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So I've designed a few components in Fusion 360, but I'm kinda new to CAD. I did the tutorials AutoDesk have on YouTube, modelled an Arduino enclosure, a shampoo bottle, a lamp shade, etc. but what I'm doing now isn't as straightforward...

Before I used to create solids, but what I'm doing right now is essentially a flimsy plastic part, just a sheet of plastic with a rim, and some other "rib" features, and doing solids you have to make a sketch, and every line has to be doubled because of the thickness of the material.

Today I'm trying surfaces after being clued by the "Thicken" command, I figured maybe that was more efficient, but I'm not sure if I'm on the right track.

When I work with solids, I end-up with the option to join whatever new feature to the main body, but with surfaces I end-up with a bunch of bodies that are essentially supposed to be one, and I don't know how to join them together after.

I guess they could be put together in a "component", but I think components are more like a nut is a solid, a bolt is a solid, and a component is a nut and a bolt, not a bolt head, and a threaded cylinder... So the way the software is made right now at this point, while it clued me to use surfaces, now it's cluing me that there's something I'm missing, or nor doing right...

There's no CAD Stack Exchange site, and I realize this might be a bit specific, but the part is to be 3D printed, I bought a new 3D printer not long ago for a project, but I need to get better at CAD before I can make it...

Attached is a screenshot of what I worked on, it's paths that I've extruded to create surfaces (tall edges), thickened those surfaces to create bodies, patched some surfaces to fill areas, thickened those as well (ended-up with stair-shaped corners that I fixed somehow), then I cut some bodies from the bodies below to end-up with that you see now...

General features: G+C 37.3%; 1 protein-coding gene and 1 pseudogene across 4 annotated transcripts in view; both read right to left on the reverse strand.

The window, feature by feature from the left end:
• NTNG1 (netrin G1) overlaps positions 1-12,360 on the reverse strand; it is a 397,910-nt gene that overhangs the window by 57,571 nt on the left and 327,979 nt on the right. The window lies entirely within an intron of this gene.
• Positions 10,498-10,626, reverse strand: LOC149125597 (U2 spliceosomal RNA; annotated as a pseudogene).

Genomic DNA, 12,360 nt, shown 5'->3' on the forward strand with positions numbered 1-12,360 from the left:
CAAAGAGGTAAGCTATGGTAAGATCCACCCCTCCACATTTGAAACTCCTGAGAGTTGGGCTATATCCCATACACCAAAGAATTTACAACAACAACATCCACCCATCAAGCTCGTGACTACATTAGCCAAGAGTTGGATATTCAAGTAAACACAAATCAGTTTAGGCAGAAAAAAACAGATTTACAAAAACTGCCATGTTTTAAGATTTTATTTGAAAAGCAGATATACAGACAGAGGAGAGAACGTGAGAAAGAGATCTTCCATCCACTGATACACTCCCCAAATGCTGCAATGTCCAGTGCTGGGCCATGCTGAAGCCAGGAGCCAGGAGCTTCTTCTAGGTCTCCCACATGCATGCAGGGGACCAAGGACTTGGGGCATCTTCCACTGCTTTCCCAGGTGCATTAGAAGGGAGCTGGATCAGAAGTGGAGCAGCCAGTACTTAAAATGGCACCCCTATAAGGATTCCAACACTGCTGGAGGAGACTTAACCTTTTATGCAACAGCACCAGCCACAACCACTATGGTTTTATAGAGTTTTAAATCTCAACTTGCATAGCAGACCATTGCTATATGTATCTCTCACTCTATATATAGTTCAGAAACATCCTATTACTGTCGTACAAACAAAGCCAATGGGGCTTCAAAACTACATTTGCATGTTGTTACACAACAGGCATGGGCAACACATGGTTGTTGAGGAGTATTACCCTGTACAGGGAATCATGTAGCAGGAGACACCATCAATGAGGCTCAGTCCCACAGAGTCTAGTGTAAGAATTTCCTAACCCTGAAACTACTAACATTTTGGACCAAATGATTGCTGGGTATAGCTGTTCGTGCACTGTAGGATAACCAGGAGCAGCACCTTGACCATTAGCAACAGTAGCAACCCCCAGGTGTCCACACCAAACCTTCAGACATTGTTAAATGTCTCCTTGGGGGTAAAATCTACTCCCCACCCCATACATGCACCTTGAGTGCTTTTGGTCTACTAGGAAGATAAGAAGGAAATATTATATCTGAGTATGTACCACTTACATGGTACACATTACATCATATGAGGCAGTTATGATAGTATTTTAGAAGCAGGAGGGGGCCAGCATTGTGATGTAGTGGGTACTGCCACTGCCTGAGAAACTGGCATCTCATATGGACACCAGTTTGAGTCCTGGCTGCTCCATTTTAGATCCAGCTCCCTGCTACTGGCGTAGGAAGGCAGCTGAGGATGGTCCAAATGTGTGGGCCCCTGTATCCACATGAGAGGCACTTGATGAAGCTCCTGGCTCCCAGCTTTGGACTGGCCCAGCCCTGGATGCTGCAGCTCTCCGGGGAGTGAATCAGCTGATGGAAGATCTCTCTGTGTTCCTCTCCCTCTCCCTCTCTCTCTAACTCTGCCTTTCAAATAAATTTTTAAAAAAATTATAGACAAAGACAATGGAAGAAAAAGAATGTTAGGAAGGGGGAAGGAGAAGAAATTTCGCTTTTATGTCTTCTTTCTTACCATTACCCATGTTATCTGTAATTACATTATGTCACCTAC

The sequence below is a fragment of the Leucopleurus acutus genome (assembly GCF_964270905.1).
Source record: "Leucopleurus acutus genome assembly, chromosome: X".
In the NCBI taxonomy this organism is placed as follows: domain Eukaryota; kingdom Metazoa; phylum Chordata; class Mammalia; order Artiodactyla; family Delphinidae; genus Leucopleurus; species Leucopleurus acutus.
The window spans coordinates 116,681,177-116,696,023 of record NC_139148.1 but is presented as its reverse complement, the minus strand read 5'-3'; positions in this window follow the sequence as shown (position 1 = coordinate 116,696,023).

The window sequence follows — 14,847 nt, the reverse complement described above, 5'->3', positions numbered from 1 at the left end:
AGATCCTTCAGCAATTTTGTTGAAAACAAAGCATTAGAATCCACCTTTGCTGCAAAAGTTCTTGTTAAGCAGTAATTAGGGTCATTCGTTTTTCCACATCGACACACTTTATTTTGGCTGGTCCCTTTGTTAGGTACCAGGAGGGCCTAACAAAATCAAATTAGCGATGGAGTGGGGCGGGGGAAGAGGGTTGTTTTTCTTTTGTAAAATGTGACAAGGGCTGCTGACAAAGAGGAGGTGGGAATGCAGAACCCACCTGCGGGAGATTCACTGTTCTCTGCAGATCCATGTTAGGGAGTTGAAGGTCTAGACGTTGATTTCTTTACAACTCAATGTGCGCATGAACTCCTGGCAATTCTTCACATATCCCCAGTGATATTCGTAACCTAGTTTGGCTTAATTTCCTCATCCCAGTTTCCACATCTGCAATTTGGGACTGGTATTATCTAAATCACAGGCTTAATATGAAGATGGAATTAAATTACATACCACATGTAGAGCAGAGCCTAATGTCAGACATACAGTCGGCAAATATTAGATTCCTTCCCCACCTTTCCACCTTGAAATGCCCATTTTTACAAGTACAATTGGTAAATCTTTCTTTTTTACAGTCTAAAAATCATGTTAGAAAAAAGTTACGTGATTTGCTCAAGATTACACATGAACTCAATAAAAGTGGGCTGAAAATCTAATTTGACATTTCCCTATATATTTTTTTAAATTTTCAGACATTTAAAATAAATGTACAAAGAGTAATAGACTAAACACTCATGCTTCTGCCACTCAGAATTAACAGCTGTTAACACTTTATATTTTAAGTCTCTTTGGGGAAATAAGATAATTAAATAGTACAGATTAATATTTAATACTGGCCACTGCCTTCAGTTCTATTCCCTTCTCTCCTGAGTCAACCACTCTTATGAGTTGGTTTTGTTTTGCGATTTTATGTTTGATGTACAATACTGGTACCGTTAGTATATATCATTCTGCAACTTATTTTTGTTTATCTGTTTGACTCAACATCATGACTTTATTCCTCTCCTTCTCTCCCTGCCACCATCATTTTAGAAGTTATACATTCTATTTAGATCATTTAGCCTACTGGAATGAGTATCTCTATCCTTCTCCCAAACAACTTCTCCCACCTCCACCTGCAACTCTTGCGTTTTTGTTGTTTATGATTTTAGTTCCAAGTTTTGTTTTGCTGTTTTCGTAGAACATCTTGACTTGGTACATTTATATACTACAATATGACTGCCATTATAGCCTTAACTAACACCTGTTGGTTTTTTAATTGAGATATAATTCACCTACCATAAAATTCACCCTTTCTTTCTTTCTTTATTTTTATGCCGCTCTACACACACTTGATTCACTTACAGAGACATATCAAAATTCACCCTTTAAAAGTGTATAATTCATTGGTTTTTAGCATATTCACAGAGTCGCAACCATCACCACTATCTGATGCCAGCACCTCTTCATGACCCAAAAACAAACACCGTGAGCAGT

I think I'm on the right path with surfaces, but I don't think my workflow is right, and I was wondering if anyone could help me...

Right now, there's supposed to be two screw wells in two corners of the circle, essentially wells with a hole in the bottom for a thumbtack to go through, and there's going to be a cap to cap it off, it's kind of the same process as what I've done so far, but like I said, I don't think I'm doing it right...

What I've got so far...

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    $\begingroup$ The question is very vague, I don't understand why you are talking about thickening surfaces, just draw a sketch and pull the component from the sketch surfaces, this should take about 2 minutes to draw this way (you might need an extra sketch to cut out the round parts). Do you imply that you need screw holes? Just subtract/cot out the holes and put threads on the cut-out surface. We are aware that there is no CAD or Fusion360 SE so some questions are allowed here. Note there is a Blender SE. $\endgroup$
    – 0scar
    Dec 8 '20 at 8:24